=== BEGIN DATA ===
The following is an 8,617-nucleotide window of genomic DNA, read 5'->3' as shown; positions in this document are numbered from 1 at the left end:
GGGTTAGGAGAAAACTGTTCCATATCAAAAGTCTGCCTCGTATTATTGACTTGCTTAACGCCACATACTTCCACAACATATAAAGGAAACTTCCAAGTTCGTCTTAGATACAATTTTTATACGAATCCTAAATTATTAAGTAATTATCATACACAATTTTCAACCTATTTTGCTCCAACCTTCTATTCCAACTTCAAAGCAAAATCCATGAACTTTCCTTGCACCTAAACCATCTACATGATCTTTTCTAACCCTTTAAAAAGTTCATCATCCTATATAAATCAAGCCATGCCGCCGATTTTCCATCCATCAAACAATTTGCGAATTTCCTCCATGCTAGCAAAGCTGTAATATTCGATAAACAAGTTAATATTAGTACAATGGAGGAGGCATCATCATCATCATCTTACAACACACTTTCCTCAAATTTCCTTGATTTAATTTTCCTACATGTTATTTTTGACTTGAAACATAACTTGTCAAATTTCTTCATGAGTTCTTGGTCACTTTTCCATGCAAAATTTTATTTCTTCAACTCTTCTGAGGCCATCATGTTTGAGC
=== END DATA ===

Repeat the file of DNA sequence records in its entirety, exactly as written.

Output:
The following is an 8,617-nucleotide window of genomic DNA, read 5'->3' as shown; positions in this document are numbered from 1 at the left end:
GGGTTAGGAGAAAACTGTTCCATATCAAAAGTCTGCCTCGTATTATTGACTTGCTTAACGCCACATACTTCCACAACATATAAAGGAAACTTCCAAGTTCGTCTTAGATACAATTTTTATACGAATCCTAAATTATTAAGTAATTATCATACACAATTTTCAACCTATTTTGCTCCAACCTTCTATTCCAACTTCAAAGCAAAATCCATGAACTTTCCTTGCACCTAAACCATCTACATGATCTTTTCTAACCCTTTAAAAAGTTCATCATCCTATATAAATCAAGCCATGCCGCCGATTTTCCATCCATCAAACAATTTGCGAATTTCCTCCATGCTAGCAAAGCTGTAATATTCGATAAACAAGTTAATATTAGTACAATGGAGGAGGCATCATCATCATCATCTTACAACACACTTTCCTCAAATTTCCTTGATTTAATTTTCCTACATGTTATTTTTGACTTGAAACATAACTTGTCAAATTTCTTCATGAGTTCTTGGTCACTTTTCCATGCAAAATTTTATTTCTTCAACTCTTCTGAGGCCATCATGTTTGAGC